Getting Back to Love

If you’re a parent of two (or more) small children you know that sometimes they can squabble and annoy each other a bit.  My kids, Emily (age 7) and Kyle (age 4), occasionally have a disconnect with each other, also known as a fight or argument, also known as having one of my nerves explode in my head.  They usually come running to me to complain loudly about the actions of their sibling.  They both present their case at the same time, and it’s hard to make heads or tails of what really happened, who really started it, and who is at fault.

Recently I realized that trying to get to the bottom of the problem didn’t really help much because they were still mad at each other.  They each wanted the other to be blamed and sanctioned so they could feel justified.  So on a whim I came up with a brilliant plan to get the two kids back to a state of love for each other.

We start in the kitchen where there are floor tiles.  I have each child stand on a tile with about 5 tiles between them.  That immediately separates them so there’s no physical contact.  I stand between them but out of the line of sight.  This is how the conversation goes:

Me:  Express your feelings towards each other, one at a time.  If what you say is a negative you’re going to take one step back.  If what you say is positive, you get to take one step forward.  If you take more than 4 steps back, you get to go to your room and do something on your own away from your sibling until you feel like playing with each other again.  But if you step forward and eventually connect then you guys can play with each other again.  Our goal here is to get back to love or take a break from each other for a while.  Let’s begin.

Emily:  I hate Kyle.  He’s mean!

Me:  Okay, take one step back.  (This illustrates for her a real physical disconnect with her brother as she moves further away from him.)  Okay Kyle, your turn.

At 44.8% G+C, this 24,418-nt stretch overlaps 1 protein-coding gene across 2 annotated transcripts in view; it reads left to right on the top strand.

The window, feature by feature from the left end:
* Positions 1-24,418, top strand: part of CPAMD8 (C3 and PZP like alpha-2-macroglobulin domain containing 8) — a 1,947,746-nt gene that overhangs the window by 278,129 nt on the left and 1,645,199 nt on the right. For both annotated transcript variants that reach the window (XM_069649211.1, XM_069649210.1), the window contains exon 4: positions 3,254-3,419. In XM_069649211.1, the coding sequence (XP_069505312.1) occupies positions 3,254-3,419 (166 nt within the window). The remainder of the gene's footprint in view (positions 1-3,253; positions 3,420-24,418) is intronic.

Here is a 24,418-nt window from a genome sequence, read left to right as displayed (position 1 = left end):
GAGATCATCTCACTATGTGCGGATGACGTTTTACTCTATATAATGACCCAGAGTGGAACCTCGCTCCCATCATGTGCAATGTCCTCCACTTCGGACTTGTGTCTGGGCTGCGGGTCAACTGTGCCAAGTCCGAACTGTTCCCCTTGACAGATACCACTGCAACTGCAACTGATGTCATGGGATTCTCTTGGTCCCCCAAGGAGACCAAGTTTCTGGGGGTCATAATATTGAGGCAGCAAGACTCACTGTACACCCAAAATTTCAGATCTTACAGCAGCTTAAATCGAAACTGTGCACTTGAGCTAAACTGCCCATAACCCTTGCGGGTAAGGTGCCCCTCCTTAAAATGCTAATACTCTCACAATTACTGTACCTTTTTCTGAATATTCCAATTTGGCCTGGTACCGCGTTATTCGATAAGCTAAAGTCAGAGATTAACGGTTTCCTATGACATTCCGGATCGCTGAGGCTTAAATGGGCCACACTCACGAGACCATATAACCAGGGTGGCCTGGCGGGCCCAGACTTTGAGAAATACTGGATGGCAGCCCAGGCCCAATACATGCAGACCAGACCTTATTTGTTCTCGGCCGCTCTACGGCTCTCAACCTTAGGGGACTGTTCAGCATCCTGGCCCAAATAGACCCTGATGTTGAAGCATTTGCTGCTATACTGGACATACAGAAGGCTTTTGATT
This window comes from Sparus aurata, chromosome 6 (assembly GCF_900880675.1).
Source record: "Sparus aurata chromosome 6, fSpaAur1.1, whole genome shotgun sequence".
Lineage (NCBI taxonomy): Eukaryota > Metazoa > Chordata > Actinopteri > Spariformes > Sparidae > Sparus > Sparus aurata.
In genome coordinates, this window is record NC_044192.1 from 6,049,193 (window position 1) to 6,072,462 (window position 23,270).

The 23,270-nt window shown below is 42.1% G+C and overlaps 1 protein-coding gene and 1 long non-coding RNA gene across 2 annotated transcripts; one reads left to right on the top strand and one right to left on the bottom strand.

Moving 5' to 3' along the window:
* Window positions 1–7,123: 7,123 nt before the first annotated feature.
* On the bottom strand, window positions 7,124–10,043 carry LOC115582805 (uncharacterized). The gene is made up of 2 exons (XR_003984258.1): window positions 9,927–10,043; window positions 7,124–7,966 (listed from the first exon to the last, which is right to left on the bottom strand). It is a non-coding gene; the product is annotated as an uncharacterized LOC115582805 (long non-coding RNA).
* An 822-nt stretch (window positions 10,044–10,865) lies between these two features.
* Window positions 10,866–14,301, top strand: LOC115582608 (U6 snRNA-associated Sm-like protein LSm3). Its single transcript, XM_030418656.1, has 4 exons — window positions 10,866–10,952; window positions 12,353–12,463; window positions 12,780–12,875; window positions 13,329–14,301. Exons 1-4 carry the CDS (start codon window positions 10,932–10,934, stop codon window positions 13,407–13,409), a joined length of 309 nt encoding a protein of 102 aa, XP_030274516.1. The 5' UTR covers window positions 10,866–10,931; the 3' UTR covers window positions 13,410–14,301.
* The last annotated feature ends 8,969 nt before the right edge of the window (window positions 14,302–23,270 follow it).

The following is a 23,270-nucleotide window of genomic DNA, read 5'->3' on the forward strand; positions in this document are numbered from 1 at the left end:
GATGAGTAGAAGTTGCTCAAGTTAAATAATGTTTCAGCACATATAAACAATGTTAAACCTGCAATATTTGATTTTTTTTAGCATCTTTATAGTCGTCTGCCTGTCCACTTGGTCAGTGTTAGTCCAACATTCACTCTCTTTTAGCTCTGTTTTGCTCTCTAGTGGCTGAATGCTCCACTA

Kyle:  I hate Emily.  She put my truck too high and I can’t reach it.

Me:  Okay, take a step back Kyle.  (I don’t put judgment in my voice, but I can see they feel the disconnect.)  Emily, it’s your turn to say something.

Emily:  (She looks behind her at the stairs and then at Kyle.  I can tell she would rather play with Kyle than play alone).  Kyle’s cute when he wants to be.

Me:  Hey, that’s nice!  Take a step forward, Emily.  (Now she’s smiling)

Kyle:  I like Emily when she lets me play with her.

Me:  Hey, Kyle.  You get to take a step forward too.  (Now they’re enjoying the game)

Emily:  I love Kyle.

Me:  Awesome!  Take a step forward.

Kyle:  I love Emily!

Me:  Hey, you get to take a step forward too.

Emily:  I’m sorry I yelled at you Kyle.  If you want, I’ll help you get your truck down off the high shelf.

Me:  That’s very nice of you Emily, take another step forward.

Eventually they came together and hugged each other.  Holding hands and laughing, they ran off to continue playing with each other.  The next time they had an argument, instead of running up to me and kavetching and doing the “he said”, “she said” thing, Emily came up to me and said, “Mom, I think we need to go to the kitchen and get back to love.”

So that’s what we do.  They each usually take one negative stab at each other before they begin saying positive things.  I was really amazed that it worked, but it’s worked really well.  Recently I heard Emily saying to Kyle, “Come on Kyle, go stand on your tile.”  And they played the game themselves without me being there.

I kind of wonder what would happen if adults played this game when they got mad at each other.  When you take a step back from your partner you can really feel the disconnect and it doesn’t feel good.  When you take a step closer to your partner it feels much better.

It takes surprisingly little time for the kids to get back to love and forget their argument.  Their natural state is love and playfulness.  As they see themselves moving further away from each other I think they can really feel that disconnect and it’s not comfortable or pleasant.  And as they move towards each other it creates this magnetic pull and desire to get back together faster.  And they can also see that it takes both of them to accomplish this.

My last nerve is still alive thanks to this game. :) This may work with your kids too, or even your spouse or partner.  Give it a try next time you have a disconnect with someone you love, or try it with your own children and see what happens. 

If you liked this article, sign up to receive free updates.

Erin Recommends